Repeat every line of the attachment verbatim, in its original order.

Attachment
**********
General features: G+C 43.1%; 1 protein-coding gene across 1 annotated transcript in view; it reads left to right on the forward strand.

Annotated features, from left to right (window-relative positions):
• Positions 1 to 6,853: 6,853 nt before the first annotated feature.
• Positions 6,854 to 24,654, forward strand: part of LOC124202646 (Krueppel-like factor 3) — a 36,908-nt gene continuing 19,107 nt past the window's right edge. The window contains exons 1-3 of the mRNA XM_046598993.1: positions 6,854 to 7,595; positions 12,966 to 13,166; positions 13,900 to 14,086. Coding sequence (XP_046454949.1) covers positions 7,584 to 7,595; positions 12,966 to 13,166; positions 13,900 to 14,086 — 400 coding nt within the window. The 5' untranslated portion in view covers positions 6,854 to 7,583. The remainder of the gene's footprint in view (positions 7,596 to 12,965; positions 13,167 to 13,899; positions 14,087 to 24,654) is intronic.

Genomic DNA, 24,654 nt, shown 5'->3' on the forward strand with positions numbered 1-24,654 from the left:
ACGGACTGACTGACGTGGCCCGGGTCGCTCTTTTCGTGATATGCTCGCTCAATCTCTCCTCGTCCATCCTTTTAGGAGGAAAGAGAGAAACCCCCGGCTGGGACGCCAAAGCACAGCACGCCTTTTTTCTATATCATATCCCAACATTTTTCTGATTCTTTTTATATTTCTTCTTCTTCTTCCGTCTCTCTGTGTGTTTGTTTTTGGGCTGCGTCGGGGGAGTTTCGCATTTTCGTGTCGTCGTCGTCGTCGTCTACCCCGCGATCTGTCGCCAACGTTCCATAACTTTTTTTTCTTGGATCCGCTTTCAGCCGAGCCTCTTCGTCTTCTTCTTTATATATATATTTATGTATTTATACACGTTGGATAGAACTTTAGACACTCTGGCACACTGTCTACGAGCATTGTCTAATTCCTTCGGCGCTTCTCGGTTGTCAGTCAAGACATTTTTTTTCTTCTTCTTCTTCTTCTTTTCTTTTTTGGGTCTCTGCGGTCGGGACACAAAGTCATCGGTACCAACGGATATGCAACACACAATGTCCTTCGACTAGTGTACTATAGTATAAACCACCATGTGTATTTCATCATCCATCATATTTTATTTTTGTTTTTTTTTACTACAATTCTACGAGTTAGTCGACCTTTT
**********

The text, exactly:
General features: G+C 43.1%; 1 protein-coding gene across 1 annotated transcript in view; it reads left to right on the forward strand.

Annotated features, from left to right (window-relative positions):
• Positions 1 to 6,853: 6,853 nt before the first annotated feature.
• Positions 6,854 to 24,654, forward strand: part of LOC124202646 (Krueppel-like factor 3) — a 36,908-nt gene continuing 19,107 nt past the window's right edge. The window contains exons 1-3 of the mRNA XM_046598993.1: positions 6,854 to 7,595; positions 12,966 to 13,166; positions 13,900 to 14,086. Coding sequence (XP_046454949.1) covers positions 7,584 to 7,595; positions 12,966 to 13,166; positions 13,900 to 14,086 — 400 coding nt within the window. The 5' untranslated portion in view covers positions 6,854 to 7,583. The remainder of the gene's footprint in view (positions 7,596 to 12,965; positions 13,167 to 13,899; positions 14,087 to 24,654) is intronic.

Genomic DNA, 24,654 nt, shown 5'->3' on the forward strand with positions numbered 1-24,654 from the left:
ACGGACTGACTGACGTGGCCCGGGTCGCTCTTTTCGTGATATGCTCGCTCAATCTCTCCTCGTCCATCCTTTTAGGAGGAAAGAGAGAAACCCCCGGCTGGGACGCCAAAGCACAGCACGCCTTTTTTCTATATCATATCCCAACATTTTTCTGATTCTTTTTATATTTCTTCTTCTTCTTCCGTCTCTCTGTGTGTTTGTTTTTGGGCTGCGTCGGGGGAGTTTCGCATTTTCGTGTCGTCGTCGTCGTCGTCTACCCCGCGATCTGTCGCCAACGTTCCATAACTTTTTTTTCTTGGATCCGCTTTCAGCCGAGCCTCTTCGTCTTCTTCTTTATATATATATTTATGTATTTATACACGTTGGATAGAACTTTAGACACTCTGGCACACTGTCTACGAGCATTGTCTAATTCCTTCGGCGCTTCTCGGTTGTCAGTCAAGACATTTTTTTTCTTCTTCTTCTTCTTCTTTTCTTTTTTGGGTCTCTGCGGTCGGGACACAAAGTCATCGGTACCAACGGATATGCAACACACAATGTCCTTCGACTAGTGTACTATAGTATAAACCACCATGTGTATTTCATCATCCATCATATTTTATTTTTGTTTTTTTTTACTACAATTCTACGAGTTAGTCGACCTTTT